Actually as I type this I remember something a friend linked me to...
http://en.wikipedia.org/wiki/Launch_loop

But I imagine there's a few more ways to get up equipment than people with less exhaust...

Nuclear pulse drive. Although concerns about radiation would probably make it preferrable to construct a nuclear pulse driven spacecraft in orbit and initiate the detonations there.

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Post Tue Oct 26, 2010 1:40 pm

Re: Space tourism and climate change

RickLewis wrote:Uh-oh, this looks worrying....

http://www.nature.com/news/2010/101022/ ... 0.558.html


I suppose it was inevitable that someone bitched about it. I guess its a valid concern. I personally favor LOX/H2 liquid motors and aluminum/water-ice solids. Reasonably cheap if you make them reusable and I can't see how the environmentalists can complain about them "polluting" the upper atmosphere with water.

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Post Tue Oct 26, 2010 11:46 pm

Re: Space tourism and climate change

I read an article yesterday about companies trying to develop more green rocket fuels. Currently, I believe, hydrazine is a common fuel for satellites, but this here is one of the first 'alternative space fuels':

High Performance Green Propulsion (HPGP) is a rocket propellant developed by the Swedish aerospace company ECAPS as a safer alternative to hydrazine.[1] HPGP is based on ammonium dinitramide mixed with ammonia and methanol. Its specific impulse is around 235 seconds. The Prisma mission serves as a demonstrator mission for HPGP.[2]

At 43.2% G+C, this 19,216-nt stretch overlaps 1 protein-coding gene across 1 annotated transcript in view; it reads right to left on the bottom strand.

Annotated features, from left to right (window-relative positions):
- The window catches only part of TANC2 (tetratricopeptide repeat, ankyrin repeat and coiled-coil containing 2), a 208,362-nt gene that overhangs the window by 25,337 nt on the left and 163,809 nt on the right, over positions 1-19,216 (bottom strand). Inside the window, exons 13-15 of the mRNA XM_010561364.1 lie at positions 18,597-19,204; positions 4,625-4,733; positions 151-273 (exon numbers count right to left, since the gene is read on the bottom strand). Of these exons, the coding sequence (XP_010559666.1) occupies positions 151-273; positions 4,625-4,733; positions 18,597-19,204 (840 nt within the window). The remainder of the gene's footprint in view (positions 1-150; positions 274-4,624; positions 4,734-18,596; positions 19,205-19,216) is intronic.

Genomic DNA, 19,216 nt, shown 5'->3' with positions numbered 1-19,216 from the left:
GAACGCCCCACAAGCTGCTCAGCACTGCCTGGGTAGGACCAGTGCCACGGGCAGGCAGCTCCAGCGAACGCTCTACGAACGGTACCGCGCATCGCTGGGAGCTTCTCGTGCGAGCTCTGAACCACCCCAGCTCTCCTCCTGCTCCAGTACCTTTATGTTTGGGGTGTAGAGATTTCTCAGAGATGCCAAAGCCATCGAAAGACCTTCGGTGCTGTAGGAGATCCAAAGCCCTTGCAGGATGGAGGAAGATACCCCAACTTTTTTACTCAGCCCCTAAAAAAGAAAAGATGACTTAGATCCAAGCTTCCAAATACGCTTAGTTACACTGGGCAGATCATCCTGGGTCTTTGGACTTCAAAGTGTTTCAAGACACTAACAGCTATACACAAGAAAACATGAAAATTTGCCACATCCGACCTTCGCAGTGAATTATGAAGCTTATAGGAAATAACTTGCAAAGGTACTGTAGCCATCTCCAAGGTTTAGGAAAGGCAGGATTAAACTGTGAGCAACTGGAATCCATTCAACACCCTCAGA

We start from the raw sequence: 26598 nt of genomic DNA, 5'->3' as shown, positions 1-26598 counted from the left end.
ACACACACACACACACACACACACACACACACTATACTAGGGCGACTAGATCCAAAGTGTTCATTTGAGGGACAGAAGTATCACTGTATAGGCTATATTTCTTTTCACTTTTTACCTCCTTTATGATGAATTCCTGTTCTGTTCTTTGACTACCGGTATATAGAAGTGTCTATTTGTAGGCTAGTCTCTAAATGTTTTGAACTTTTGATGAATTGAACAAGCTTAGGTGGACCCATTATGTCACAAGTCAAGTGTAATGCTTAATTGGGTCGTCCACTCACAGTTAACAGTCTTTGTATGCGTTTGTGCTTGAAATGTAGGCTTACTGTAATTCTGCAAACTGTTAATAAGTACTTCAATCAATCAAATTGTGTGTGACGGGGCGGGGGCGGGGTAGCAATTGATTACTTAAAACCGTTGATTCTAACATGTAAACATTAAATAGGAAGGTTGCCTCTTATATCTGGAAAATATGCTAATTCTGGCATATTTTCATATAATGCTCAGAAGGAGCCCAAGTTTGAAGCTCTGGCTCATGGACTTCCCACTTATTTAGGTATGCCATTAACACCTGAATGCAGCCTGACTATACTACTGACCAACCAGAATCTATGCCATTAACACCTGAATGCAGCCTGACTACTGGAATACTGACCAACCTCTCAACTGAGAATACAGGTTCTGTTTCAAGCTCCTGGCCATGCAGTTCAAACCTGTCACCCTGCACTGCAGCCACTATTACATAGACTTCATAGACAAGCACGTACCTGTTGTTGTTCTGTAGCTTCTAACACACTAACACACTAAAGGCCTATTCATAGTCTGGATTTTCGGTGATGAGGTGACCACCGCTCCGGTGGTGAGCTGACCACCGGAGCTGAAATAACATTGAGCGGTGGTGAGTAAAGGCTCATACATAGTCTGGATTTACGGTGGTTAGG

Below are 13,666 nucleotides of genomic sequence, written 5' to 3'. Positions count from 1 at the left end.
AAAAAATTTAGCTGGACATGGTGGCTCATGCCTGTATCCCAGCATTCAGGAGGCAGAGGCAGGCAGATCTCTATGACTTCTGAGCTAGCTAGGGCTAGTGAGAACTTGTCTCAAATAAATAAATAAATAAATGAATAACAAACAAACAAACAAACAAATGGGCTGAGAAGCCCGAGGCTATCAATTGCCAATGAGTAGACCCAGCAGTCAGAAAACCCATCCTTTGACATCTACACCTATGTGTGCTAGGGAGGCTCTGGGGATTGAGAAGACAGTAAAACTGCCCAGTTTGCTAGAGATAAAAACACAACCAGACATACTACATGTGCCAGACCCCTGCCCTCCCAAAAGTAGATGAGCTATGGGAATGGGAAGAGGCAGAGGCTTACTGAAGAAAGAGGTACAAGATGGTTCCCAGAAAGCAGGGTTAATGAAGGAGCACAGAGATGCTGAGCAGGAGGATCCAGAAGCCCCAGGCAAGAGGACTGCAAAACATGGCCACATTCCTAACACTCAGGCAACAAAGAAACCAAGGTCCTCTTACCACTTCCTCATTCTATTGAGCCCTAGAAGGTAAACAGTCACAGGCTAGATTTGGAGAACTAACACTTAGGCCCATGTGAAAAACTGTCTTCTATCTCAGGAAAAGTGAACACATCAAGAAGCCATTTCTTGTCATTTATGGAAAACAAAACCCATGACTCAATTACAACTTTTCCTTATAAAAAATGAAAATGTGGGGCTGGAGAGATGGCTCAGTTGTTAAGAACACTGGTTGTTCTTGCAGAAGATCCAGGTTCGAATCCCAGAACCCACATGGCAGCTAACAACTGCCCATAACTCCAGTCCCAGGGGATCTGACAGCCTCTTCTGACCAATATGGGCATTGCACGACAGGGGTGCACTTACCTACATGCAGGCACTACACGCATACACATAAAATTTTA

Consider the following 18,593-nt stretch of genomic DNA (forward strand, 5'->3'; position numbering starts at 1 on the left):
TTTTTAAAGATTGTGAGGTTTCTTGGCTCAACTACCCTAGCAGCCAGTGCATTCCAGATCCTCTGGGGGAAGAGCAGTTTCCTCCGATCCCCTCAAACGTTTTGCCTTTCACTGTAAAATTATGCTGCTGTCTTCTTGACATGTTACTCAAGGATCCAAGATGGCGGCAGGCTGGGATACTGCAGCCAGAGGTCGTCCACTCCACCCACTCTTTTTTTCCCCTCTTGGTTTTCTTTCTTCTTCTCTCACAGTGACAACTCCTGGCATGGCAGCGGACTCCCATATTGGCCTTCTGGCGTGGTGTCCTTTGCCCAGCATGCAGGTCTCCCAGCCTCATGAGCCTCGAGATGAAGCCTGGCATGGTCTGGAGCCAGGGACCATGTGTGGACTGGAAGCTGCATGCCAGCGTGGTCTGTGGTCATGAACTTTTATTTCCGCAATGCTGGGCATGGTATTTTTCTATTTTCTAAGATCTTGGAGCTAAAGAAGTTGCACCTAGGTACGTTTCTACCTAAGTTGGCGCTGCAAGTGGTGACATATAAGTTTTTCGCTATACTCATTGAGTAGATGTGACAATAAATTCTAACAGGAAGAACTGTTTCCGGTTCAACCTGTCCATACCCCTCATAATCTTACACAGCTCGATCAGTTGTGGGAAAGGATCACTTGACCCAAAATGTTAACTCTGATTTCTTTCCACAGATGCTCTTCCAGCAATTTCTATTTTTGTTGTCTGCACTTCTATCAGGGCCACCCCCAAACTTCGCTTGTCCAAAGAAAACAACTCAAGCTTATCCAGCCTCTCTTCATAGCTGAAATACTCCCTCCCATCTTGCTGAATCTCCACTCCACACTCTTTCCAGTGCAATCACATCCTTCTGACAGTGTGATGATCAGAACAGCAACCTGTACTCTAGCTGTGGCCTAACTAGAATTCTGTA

And as for the nuclear propulsion, I love the idea if you're talking about building it in space and away from the earth, but you would have to get the building equipment and supplies into orbit first which would, at least for now, rely on standard rocket fuels that often use kerosene. Unless you build in orbit around the moon with materials from the moon...just a suggestion. :)

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Post Tue Oct 26, 2010 11:51 pm

Re: Space tourism and climate change

Nuclear thermal engines would be safe and completely non polluting for atmospheric use, assuming you could guarantee that one never blew up or crashed, which is the primary reason why it will never be used.

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Post Wed Oct 27, 2010 12:13 am

Re: Space tourism and climate change

*Never be used in the atmosphere.

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Post Mon Nov 01, 2010 4:03 pm

Re: Space tourism and climate change

A Probe would better than the two, a Rocket and a Space Elevator. 8-)

Why the need for carrying extra load by in addition burning out tonnes of fuel then having litter those used propellants on land, just to discharge a capsule which that too being small in scale? :shock:

Also why rush constructing a Linear Lift before developing the laser-transport by researching the required technologies to achieve it? :|

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Post Mon Nov 01, 2010 11:48 pm

Re: Space tourism and climate change

I'm not sure I understand what you mean by a probe. Sorry, please elaborate :D